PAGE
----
This year marks the 100th anniversary of the Bauhaus School of Design. Begun in Weimar, Germany by architect Walter Gropius, it was shut down just 14 years later when the Nazis came to power. Favouring functionality over aesthetics, Bauhaus sidelined ornamental flourishes in preference of utility and geometric lines. It is now synonymous with Modernism and the mantras: “Form follows function” and “Less is more.”
Sans serif fonts; wall clocks; Mies van der Rohe’s Barcelona chair; IKEA (and pre-fab in general): all products of, or imbued with, Bauhaus ideals.
Gropius expected that the Bauhaus (literally German for “building house”) would combine artists and craftsmen under one roof, working together and learning from each other to imagine new uses for, and new ways of, looking at time-honoured materials. Like anything revolutionary, it was a reaction: Gropius had just returned from serving in the First World War and knew the world was marching into a machine age. He was interested in how art, architecture, and design could join it, while still maintaining humanistic ideals.
Some of the 20th Century’s great names of art and design including László Moholy-Nagy, Paul Klee, Josef Albers, and van der Rohe joined the Bauhaus faculty. And Gropius’ vision of this new guild of craftsmen was one without elitist hierarchies among the disciplines, although such egalitarianism did not extend to women, who were typically relegated to the weaving department. Still, Anni Albers (wife of Josef) became one of the most important figures of the movement, with her innovative ideas that established ways that textiles could be made integral to architectural design.
Despite the success of a Bauhaus exhibit in 1923, in which the first house built on its principles was showcased to the world, the Bauhaus’ days in Weimar were numbered. The city was conservative, and the radical ideas of the Bauhaus did not sit well with them and, in 1925, they essentially ran the Bauhaus out of town.
But it was welcomed and funded in Dessau, a small and booming industrial city east of Weimar. The move also marked a change in thinking: it became a unity of art and technique, rather than art and craft. The school began to focus on industrial production of everyday objects, with many of the movement’s best-known products and buildings emerging during this period, including, Marcel Breuer’s tubular steel chair, Marianne Brandt’s ashtray and Kandem lamps, Josef Albers’ nesting tables, and the Walter Gropius cylindrical grip door knob. All are still manufactured today.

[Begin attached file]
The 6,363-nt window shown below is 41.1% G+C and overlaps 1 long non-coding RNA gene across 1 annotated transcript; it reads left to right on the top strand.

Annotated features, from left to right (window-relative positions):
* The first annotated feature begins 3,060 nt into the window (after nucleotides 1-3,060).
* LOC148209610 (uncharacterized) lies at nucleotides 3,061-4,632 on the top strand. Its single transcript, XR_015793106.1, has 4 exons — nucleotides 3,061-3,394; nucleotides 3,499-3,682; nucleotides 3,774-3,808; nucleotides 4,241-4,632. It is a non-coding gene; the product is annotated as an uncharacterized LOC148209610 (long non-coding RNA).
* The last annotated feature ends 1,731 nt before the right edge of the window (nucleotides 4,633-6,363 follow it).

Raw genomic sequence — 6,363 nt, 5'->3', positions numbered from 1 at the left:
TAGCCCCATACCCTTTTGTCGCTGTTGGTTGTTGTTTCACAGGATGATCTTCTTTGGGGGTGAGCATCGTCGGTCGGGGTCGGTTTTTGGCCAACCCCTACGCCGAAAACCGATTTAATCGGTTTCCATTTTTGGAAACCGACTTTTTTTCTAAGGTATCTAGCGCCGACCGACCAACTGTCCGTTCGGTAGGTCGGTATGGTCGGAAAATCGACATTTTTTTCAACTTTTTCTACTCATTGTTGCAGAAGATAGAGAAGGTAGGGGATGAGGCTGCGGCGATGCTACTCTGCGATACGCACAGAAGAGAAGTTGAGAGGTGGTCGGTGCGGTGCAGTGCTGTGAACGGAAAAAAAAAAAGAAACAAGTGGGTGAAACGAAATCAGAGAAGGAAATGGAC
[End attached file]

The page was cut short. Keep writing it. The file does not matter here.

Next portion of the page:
In Dessau, Gropius would build his enduring Bauhaus legacy and one of the iconic buildings of the 20th Century: the Bauhaus Building, which opened in 1926 and now has UNESCO Heritage status. Stripped to elemental lines and planes, it featured a glass facade that gave an inside/outside aesthetic. Today such an angular, minimalist building is standard for modern design but at the time, a rectangular glass building on the rolling hills of a small German town, was a sensation.
The school moved to Berlin in 1932 where, under the directorship of van der Rohe, it became almost exclusively focused on architecture, but was given no time to flourish: the Nazis—who considered the Bauhaus school degenerate— shut it down soon after.
Many members of the school moved to the United States. Gropius took over Harvard’s Graduate School of Design, where Marcel Breuer joined him. Maholy Nagy set up a new Bauhaus in Chicago, while van der Rohe would go on to build the iconic Seagram Building in New York. In the U.S., the Bauhaus movement became known for objects, and less for its radical (socialist) ideals.
By the middle of the century Bauhaus became the go-to Modernist style around the world, its influence evident in places as diverse as Guatemala City, Congo, Shanghai, and the former Yugoslavia.
But the Bauhaus legacy is perhaps most strongly seen in Tel Aviv, the place where a number students and disciples moved, fleeing Nazi persecution. A prevalence of white, clean-cut housing, with roofs to socialize on, soon dominated the city. The “White City”—the Bauhaus-dominated central area of Tel Aviv—is another UNESCO heritage site.
All the major stops on what could be called the “Bauhaus Grand Tour” are celebrating its centennial with events and open houses. New Bauhaus museums are opening in Weimar and Dessau this year, and in Berlin, the Bauhaus Archiv museum (which holds an in-depth collection of Bauhaus objects) will hold a year of events dedicated to the school. In Tel Aviv the Bauhaus is being feted with an ongoing series of lectures and walking tours at the Bauhaus Center. And German photographer Jean Molitor explores the global reach of Bauhaus in a sumptuous new photo book, Bauhaus—Modernism Around the Globe.
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